4. Give candidates free air time. America is the only major democracy on the planet without some system for allowing candidates to communicate with voters around election time without paying for the air time. The broadcast airwaves are public property. Use of those airwaves should be granted only on the condition that they be used to serve the public interest. Making politicians prostitute themselves in order to campaign for public office is most definitely not in the public interest.
5. Protect Net Neutrality at all costs. We have a free and open Internet. The ruling class wants to get rid of that in the worst way. We can't let them succeed.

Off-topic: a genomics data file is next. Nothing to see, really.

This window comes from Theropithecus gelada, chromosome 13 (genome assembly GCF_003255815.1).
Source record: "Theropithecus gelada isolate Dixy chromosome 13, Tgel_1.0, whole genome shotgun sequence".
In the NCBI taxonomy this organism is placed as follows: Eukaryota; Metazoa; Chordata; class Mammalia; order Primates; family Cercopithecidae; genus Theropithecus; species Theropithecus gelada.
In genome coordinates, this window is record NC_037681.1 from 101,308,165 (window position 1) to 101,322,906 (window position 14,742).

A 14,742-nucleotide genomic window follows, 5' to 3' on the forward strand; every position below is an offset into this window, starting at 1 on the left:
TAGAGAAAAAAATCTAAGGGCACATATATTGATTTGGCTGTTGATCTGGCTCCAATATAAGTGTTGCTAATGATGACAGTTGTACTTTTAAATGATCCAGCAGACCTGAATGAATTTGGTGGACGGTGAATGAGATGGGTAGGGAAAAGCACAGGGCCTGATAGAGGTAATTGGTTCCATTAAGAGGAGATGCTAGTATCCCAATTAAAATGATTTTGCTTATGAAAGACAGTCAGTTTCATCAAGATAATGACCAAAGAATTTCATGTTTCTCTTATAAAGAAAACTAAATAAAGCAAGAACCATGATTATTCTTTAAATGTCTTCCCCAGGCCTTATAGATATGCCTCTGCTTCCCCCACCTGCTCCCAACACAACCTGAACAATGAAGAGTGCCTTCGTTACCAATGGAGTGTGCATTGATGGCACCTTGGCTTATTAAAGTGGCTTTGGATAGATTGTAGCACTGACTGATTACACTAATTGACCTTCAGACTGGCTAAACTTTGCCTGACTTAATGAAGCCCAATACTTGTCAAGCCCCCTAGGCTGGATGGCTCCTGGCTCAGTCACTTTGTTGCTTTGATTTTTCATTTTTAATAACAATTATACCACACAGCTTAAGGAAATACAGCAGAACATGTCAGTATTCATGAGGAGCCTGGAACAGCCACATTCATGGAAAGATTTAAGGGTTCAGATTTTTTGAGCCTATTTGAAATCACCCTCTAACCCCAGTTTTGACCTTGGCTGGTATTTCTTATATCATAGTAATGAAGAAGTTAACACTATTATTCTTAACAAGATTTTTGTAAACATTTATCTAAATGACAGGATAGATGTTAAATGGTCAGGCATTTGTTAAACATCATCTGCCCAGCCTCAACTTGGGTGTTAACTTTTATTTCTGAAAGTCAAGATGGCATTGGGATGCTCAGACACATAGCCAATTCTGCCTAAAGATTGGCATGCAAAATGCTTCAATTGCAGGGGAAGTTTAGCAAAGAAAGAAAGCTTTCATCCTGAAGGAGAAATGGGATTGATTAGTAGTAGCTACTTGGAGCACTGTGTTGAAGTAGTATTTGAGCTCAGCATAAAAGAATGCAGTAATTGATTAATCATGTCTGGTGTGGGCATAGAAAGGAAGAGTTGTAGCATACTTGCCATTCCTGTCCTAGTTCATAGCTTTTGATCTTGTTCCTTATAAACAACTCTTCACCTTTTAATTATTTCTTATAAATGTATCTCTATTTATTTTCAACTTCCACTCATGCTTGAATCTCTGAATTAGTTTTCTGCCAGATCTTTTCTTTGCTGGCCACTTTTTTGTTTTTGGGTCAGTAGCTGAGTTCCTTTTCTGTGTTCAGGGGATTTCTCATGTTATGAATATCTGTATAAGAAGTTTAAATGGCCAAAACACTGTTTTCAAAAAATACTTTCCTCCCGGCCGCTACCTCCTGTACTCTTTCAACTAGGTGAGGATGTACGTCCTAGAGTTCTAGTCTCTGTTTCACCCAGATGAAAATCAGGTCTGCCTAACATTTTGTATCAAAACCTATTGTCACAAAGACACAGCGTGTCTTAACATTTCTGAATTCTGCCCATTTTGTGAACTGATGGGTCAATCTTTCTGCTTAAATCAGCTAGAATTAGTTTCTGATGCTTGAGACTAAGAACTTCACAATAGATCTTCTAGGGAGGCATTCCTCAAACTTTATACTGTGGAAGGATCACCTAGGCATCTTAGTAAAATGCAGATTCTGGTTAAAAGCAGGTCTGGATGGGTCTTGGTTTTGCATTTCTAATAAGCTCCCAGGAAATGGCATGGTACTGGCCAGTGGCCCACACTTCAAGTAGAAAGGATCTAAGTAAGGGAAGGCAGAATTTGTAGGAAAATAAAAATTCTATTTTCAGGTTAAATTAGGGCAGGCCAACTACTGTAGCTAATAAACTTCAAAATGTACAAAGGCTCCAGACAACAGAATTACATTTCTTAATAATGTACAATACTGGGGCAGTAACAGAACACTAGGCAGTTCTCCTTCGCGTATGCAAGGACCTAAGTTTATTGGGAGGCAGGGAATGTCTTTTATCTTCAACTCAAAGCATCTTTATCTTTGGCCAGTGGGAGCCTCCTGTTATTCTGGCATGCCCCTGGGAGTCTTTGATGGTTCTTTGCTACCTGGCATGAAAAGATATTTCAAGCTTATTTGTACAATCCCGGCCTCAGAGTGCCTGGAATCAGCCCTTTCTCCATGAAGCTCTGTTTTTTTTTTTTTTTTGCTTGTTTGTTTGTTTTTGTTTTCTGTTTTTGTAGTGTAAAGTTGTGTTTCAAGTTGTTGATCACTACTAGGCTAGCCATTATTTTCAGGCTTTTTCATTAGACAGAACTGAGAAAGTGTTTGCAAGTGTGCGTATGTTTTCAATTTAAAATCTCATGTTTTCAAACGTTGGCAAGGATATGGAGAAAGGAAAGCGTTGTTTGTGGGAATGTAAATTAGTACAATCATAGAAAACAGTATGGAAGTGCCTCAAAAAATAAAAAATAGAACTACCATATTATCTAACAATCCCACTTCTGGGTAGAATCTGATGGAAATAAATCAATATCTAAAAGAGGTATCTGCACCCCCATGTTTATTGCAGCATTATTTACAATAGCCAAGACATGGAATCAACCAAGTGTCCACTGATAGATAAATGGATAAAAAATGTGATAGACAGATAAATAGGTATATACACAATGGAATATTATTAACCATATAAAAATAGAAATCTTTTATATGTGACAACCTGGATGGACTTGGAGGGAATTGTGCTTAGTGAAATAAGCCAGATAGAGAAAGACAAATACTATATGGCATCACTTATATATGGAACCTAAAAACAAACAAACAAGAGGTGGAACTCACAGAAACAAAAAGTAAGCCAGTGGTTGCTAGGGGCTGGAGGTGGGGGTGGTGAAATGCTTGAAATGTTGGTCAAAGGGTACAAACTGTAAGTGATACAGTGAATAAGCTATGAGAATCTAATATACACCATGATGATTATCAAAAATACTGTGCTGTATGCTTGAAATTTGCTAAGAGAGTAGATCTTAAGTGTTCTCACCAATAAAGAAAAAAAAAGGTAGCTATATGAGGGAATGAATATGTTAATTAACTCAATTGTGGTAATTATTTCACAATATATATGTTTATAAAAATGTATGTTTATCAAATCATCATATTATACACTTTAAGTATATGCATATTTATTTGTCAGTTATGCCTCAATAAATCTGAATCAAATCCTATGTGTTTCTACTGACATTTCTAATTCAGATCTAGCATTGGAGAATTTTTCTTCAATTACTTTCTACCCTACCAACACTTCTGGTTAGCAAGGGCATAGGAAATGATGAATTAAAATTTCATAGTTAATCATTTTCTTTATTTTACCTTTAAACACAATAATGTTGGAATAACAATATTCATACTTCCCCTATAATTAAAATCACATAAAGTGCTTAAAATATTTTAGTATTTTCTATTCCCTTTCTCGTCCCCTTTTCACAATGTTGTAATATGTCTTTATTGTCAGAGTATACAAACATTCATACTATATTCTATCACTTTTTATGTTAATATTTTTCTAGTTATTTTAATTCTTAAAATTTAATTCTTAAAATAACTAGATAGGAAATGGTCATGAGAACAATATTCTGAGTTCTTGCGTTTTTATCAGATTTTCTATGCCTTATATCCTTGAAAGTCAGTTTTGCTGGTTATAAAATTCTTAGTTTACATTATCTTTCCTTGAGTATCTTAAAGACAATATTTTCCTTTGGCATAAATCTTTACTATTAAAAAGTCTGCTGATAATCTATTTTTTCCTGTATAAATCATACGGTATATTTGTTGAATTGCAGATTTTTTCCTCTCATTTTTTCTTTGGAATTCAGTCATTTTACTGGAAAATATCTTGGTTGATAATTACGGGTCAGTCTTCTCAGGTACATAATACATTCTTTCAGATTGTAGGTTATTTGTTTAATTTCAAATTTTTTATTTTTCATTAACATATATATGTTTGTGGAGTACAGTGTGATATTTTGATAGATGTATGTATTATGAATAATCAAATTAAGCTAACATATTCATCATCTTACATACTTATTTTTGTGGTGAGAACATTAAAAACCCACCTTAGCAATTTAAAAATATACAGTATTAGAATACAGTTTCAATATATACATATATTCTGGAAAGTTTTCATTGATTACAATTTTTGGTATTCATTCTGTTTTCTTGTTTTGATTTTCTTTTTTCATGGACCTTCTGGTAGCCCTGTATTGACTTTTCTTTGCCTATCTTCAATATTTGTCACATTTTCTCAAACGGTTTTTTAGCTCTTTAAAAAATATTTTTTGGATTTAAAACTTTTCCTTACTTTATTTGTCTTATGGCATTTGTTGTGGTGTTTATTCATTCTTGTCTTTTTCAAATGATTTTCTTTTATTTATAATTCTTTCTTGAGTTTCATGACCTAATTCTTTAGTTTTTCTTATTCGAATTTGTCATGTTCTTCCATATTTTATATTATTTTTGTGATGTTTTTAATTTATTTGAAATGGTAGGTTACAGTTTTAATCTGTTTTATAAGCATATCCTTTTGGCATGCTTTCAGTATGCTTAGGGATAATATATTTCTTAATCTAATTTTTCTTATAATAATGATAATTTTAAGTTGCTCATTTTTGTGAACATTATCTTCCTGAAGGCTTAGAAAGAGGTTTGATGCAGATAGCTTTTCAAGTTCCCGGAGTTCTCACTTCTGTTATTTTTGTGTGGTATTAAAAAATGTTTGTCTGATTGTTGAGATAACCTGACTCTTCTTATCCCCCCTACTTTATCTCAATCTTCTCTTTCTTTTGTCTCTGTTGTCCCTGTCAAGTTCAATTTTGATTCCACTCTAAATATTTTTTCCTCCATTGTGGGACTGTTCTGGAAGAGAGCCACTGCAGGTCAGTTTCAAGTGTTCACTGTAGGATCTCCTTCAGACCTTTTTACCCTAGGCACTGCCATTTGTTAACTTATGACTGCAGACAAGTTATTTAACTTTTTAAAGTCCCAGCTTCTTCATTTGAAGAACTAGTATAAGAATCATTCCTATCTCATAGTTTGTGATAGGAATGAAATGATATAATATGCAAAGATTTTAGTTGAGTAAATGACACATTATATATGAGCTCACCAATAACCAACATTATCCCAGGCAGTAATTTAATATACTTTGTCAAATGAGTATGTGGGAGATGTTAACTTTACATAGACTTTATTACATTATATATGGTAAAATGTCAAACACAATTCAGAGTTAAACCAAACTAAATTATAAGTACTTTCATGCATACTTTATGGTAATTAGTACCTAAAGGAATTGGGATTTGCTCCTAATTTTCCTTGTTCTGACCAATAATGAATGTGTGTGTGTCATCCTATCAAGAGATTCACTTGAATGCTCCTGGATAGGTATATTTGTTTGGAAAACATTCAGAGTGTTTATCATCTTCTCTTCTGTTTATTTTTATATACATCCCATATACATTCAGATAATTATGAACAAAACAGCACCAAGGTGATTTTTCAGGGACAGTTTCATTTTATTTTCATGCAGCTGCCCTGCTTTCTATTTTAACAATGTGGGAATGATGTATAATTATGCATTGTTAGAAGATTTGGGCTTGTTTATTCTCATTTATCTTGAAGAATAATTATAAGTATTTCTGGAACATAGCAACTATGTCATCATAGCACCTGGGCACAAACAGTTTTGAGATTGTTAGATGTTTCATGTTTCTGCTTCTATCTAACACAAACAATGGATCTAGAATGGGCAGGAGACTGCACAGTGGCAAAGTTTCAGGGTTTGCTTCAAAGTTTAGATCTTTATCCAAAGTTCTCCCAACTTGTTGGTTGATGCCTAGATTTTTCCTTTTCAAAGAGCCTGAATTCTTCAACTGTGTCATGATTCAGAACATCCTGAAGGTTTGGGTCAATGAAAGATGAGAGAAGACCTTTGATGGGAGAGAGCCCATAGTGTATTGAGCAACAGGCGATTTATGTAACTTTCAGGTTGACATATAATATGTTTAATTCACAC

6. Push for a 28th Amendment to the U.S. Constitution. The First Amendment has been radically reinterpreted, effectively removing the "r" from free speech. The Constitution should be amended for a 28th time to clarify that putting reasonable limits on campaign contributions and election spending does not violate the First Amendment and reestablish that money is not speech, corporations are not people, elections are not auctions, and public offices are not commodities to be bought and sold on the open market.
Thursday, November 18, 2010
Media reports say Gogebic Taconite, which has yet to file any information with the state about the project, bought an option last summer to lease the mineral rights on 22,000 acres in Ashland and Iron counties.